Analysis reveals that globalization is not the cause of the spread of the pandemic in the world, but the scapegoat used by some countries and politicians who shirked their responsibilities. All nations should strive to address challenges head on, and seek rational solutions to issues of concern rather than shirking their responsibility. The pandemic has hit the global economy hard, and gloom pervades the international market as globalization reels. The trends of anti-globalization, unilateralism, and protectionism are gaining momentum.
However, global cooperation is required for the prevention and control of the disease, and economic reconstruction in the post-pandemic era needs globalization to a greater extent. Based on this judgment, anti-globalization is temporary, and globalization still serves as a vital guarantee for development of all countries in the post-pandemic era. In addition, globalization will enter a new stage in which it will lay more stress on fairness, justice, and inclusion, and thereby infuse new vitality into the global economy.
Globalization Is not an Unexpected, Phenomenon without Historical Precedent
Globalization is not something that is achieved overnight, but the product of a long period of gestation and pursuit. With high complexity and resilience, its course cannot be altered by a single event.
Since commencing in the 16th century, the process of globalization has indeed encountered multiple critical challenges, setbacks, and crises which have engendered gigantic transformations in the global economic and political situations over time. Nonetheless, the trend of globalization has never ceased or reversed, but continued to develop in a wider range, at a higher level, and to greater depth after adjustment, integrating human society into a closer knit community.
Similarly, COVID-19 may strengthen the anti-globalization trend in the short term amid the rise of prices of bulk goods, breakdown of certain industrial chains for a short duration, division and reorganization of international forces, and political turmoil in some countries.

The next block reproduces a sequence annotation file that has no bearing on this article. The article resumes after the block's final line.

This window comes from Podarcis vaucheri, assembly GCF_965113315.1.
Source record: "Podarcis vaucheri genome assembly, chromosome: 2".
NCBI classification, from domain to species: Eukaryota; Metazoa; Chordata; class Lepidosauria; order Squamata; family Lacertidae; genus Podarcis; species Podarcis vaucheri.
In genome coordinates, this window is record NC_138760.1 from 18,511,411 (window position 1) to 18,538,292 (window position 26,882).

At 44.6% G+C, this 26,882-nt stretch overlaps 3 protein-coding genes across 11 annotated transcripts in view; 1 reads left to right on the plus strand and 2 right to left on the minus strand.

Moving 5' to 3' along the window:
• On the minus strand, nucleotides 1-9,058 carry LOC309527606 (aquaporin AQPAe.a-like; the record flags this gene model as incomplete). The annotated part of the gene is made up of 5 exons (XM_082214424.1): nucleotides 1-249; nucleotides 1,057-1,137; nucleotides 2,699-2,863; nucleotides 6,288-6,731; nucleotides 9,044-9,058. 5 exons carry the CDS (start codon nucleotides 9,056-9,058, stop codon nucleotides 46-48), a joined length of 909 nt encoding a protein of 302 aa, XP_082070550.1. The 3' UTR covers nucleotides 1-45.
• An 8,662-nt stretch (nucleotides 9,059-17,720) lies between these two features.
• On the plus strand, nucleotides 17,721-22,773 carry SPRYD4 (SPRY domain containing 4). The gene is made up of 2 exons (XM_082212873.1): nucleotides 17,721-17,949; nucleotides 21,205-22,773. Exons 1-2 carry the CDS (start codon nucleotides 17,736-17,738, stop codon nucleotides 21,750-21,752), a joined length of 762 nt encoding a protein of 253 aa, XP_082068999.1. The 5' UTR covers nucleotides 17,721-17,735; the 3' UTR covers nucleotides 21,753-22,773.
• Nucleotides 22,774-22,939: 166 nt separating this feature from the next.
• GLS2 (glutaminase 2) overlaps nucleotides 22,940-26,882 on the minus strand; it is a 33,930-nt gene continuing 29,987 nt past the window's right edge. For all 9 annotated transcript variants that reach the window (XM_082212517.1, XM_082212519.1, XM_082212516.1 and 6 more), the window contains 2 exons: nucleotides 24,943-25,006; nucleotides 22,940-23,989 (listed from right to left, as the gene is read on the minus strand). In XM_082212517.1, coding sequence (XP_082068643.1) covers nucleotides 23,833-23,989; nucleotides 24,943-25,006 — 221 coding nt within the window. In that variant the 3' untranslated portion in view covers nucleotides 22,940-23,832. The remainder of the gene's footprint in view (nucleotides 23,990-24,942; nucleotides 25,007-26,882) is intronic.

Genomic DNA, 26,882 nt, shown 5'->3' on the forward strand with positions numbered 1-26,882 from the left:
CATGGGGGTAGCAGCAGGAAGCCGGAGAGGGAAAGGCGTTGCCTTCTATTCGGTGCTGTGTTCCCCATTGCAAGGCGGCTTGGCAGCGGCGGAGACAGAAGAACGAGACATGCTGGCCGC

However, the more objective reality to be acknowledged is that all countries in the world maintain a strong motivation to resume economic growth, reluctant to restrict economic activities even in the acute proliferation of the epidemic.
Once the epidemic is slightly alleviated, they cannot wait to restart the economy. Economic recovery will be an extremely protracted and painful process in an economic system independent of global production and supply chains, and “a fragmented world.” It will only prolong the economic stagnation and economic downturn brought about by the current crisis, which is not in line with the common aspiration of countries in the world.
The interconnection of all things has become the most pronounced feature of human activities in our modern world. The progress of the Internet and the Internet of Things technology, as well as the change of production patterns and communication modes brought about by it, are irreversible. The rapid development of artificial intelligence, in particular, including AI, big data, cloud computing, and 5G technology, makes the interconnection of human beings more convenient and closer.
A divided global market will prevent these new technologies from functioning and producing the benefits promised by their potential, and countries will also not be able to access their resultant economic benefits and conveniences. If all countries want to survive in this interconnected world and enjoy the efficiency and convenience brought by it, they can only actively enter the global market and global industrial chain.
Globalization represents the historical choice of human beings, and conforms to the requirement of interconnection of all things in this era, which will not be hindered by a pandemic, nor will it be blocked by certain conservatives and populists.
Globalization Is the Future Direction of Human Development